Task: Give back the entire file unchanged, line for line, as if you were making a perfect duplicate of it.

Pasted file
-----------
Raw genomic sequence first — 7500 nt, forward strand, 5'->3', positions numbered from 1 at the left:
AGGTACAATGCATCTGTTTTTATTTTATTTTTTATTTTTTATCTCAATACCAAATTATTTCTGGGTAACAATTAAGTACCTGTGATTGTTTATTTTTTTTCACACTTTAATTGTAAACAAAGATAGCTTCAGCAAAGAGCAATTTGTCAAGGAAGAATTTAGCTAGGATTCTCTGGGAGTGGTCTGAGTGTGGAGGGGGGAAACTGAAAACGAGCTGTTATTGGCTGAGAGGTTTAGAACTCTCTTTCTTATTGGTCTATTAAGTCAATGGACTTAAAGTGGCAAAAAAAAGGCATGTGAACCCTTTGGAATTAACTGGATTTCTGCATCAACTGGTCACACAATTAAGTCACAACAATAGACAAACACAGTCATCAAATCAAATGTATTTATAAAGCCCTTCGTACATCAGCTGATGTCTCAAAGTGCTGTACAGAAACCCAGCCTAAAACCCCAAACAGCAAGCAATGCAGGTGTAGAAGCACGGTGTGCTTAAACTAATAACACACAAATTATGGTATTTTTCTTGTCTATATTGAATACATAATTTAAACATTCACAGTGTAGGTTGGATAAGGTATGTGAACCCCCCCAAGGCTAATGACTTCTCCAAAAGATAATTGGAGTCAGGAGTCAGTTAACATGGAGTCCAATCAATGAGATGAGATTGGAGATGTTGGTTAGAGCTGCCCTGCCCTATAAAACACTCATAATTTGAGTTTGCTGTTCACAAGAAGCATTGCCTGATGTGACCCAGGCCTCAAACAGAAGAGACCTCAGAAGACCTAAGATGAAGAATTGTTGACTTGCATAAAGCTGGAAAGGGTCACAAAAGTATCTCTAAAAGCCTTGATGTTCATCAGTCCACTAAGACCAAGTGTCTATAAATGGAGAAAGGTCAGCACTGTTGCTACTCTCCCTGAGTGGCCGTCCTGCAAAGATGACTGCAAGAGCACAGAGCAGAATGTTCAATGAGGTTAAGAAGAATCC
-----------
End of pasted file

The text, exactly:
Raw genomic sequence first — 7500 nt, forward strand, 5'->3', positions numbered from 1 at the left:
AGGTACAATGCATCTGTTTTTATTTTATTTTTTATTTTTTATCTCAATACCAAATTATTTCTGGGTAACAATTAAGTACCTGTGATTGTTTATTTTTTTTCACACTTTAATTGTAAACAAAGATAGCTTCAGCAAAGAGCAATTTGTCAAGGAAGAATTTAGCTAGGATTCTCTGGGAGTGGTCTGAGTGTGGAGGGGGGAAACTGAAAACGAGCTGTTATTGGCTGAGAGGTTTAGAACTCTCTTTCTTATTGGTCTATTAAGTCAATGGACTTAAAGTGGCAAAAAAAAGGCATGTGAACCCTTTGGAATTAACTGGATTTCTGCATCAACTGGTCACACAATTAAGTCACAACAATAGACAAACACAGTCATCAAATCAAATGTATTTATAAAGCCCTTCGTACATCAGCTGATGTCTCAAAGTGCTGTACAGAAACCCAGCCTAAAACCCCAAACAGCAAGCAATGCAGGTGTAGAAGCACGGTGTGCTTAAACTAATAACACACAAATTATGGTATTTTTCTTGTCTATATTGAATACATAATTTAAACATTCACAGTGTAGGTTGGATAAGGTATGTGAACCCCCCCAAGGCTAATGACTTCTCCAAAAGATAATTGGAGTCAGGAGTCAGTTAACATGGAGTCCAATCAATGAGATGAGATTGGAGATGTTGGTTAGAGCTGCCCTGCCCTATAAAACACTCATAATTTGAGTTTGCTGTTCACAAGAAGCATTGCCTGATGTGACCCAGGCCTCAAACAGAAGAGACCTCAGAAGACCTAAGATGAAGAATTGTTGACTTGCATAAAGCTGGAAAGGGTCACAAAAGTATCTCTAAAAGCCTTGATGTTCATCAGTCCACTAAGACCAAGTGTCTATAAATGGAGAAAGGTCAGCACTGTTGCTACTCTCCCTGAGTGGCCGTCCTGCAAAGATGACTGCAAGAGCACAGAGCAGAATGTTCAATGAGGTTAAGAAGAATCC